Hardd drives with 16 GB of storage were introduced sometime around the beginning of 1999. Barely 10 years later, we carry around that much on our keychains. Heck, my laptop only has a 32 GB solid state drive, and I manage to scrape by with that. These things are essentially miniature hard drives. I’m starting to wonder why we don’t just take our entire computing environment, operating system and all, along with us and boot it up on whatever computer we happen to encounter in the wild.

  12. Joseph @ Festival Tents Says:

    For those of us that want to carry around just ONE USB stick with everything on it (say, on our keychains:), how can I get Parted Magic (or another partition manager) to run on the same bootable USB as Knoppix?

    I’ve played around a little, but just copying the files on and browsing to them and trying to launch didn’t work :-(

    Reference article on USB Bootable Partition Managers: How to repartition your hard drive

  13. DT Says:

    I’m afraid this it out of my league (I’m neither a Linux/Knoppix user nor do I partition my flash drives). I guess it depends on what flash drive model you’re using. Did you try the Knoppix wiki? Maybe the following links will help:
    Help with USB Flash Drive Partitioning
    How to partition a USB Stick?

  14. Reynold @ White File Cabinet Says:

    this was a really interesting read. Thanks for doing all that work! I know that I’ve always wondered about the actual speeds and transfer times of my flash drives, but (like you) I end up giving them away, and right now I don’t have enough to do a reasonably thorough comparison.

  15. Anthony @ Freya Swimwear Says:

    True, I agree that flash drives are a lot better, but I tend to lose my flash drives everytime i carry it with me! so if i get portable hard disk the chances of that happening would be a lot less!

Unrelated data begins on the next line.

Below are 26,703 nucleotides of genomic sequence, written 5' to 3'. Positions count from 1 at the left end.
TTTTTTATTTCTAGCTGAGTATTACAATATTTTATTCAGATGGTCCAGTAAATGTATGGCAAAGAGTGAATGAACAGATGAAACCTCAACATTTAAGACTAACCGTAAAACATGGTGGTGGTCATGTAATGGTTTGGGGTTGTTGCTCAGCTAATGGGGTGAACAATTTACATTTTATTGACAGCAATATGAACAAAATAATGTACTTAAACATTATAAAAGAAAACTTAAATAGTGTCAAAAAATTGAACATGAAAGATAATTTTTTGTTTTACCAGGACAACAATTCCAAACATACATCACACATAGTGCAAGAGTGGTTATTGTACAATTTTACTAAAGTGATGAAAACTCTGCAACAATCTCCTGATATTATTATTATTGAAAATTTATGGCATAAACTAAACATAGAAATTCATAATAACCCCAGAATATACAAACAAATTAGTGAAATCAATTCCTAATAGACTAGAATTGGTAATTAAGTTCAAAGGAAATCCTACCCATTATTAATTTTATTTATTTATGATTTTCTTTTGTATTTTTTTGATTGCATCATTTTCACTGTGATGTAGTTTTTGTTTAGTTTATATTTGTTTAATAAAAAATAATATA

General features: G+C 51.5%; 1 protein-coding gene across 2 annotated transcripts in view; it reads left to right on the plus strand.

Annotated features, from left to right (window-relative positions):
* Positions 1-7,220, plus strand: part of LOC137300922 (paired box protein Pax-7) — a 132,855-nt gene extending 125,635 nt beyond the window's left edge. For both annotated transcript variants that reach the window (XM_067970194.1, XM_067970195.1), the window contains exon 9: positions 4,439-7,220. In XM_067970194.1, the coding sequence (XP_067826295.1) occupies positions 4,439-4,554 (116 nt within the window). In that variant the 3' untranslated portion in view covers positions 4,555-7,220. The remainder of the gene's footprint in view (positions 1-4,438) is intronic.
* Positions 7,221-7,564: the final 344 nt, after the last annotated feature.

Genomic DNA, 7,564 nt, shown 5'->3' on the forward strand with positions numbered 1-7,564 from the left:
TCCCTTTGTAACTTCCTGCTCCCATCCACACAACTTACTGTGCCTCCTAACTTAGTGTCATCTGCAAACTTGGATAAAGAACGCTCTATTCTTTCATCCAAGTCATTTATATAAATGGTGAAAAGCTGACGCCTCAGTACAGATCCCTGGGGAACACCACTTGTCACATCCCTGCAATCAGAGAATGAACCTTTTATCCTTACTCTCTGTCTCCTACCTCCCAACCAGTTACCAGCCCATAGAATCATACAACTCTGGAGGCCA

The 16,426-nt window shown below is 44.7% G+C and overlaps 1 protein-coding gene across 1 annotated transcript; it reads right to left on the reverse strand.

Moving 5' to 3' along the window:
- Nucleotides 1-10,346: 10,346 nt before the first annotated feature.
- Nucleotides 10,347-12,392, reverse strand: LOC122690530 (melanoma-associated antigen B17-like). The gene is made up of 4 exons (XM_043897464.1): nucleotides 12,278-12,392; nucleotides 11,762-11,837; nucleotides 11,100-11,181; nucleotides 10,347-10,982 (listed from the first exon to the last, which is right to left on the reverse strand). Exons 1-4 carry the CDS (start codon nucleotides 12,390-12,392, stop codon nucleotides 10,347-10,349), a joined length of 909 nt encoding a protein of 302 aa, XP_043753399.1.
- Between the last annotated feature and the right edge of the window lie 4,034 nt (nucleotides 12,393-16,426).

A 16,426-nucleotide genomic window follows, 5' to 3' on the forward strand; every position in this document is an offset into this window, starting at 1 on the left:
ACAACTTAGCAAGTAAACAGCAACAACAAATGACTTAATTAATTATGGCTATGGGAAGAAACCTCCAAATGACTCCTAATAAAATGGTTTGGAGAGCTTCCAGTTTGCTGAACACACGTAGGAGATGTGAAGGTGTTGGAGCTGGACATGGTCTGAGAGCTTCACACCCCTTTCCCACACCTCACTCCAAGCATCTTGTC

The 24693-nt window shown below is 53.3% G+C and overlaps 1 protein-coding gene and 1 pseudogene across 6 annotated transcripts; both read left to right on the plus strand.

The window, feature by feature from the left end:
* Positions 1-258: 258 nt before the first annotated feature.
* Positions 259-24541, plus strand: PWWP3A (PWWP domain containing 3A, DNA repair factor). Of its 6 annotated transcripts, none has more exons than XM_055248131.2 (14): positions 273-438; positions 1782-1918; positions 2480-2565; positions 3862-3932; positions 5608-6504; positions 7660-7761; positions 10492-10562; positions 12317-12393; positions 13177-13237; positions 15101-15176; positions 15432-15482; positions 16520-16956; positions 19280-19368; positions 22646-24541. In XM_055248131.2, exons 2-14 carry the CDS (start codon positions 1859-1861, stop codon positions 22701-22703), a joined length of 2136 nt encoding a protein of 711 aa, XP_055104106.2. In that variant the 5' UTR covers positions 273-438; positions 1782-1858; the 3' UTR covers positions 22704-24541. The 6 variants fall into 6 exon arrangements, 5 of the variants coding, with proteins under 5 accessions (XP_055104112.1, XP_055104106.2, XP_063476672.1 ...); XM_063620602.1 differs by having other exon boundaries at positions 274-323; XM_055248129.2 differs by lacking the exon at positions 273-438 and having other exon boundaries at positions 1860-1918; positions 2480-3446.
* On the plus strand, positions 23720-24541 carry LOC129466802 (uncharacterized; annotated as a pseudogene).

.-= Freya Swimwear ´s last blog post ..Response cached until Fri 26 @ 4:16 GMT (Refreshes in 22.85 Hours) =-.

  16. DT Says:

    Anthony, thats why there’s Lanyards and Keyrings. ;-)

  17. Admin @ Portable Hard Drives Says:

    You can’t really compare usb flash sticks with internal hard drives if you ask me :) . The one thing is portable and small, the other is internal and big. They have different purpose.
    But if we are talking about flash and hard drive technology in general I want to say that I hateeee hard drives. They are just so damn slow. The acces time is killing me. And when they start to fragment is even worse. I can’t wait to buy an SSD. But they are just soooo expensive (for now I hope).
    .-= Portable Hard Drives´s last blog post ..External Desktop Drives Western Digital =-.

  18. DT Says:

    I get what you’re saying. But the post is not just about internal drives, but hard disks in general. That includes external and portable ones (SSD or otherwise). They can be more of a competition for flash drives, but the fact remains that latter are the smallest and most convenient portable storage around.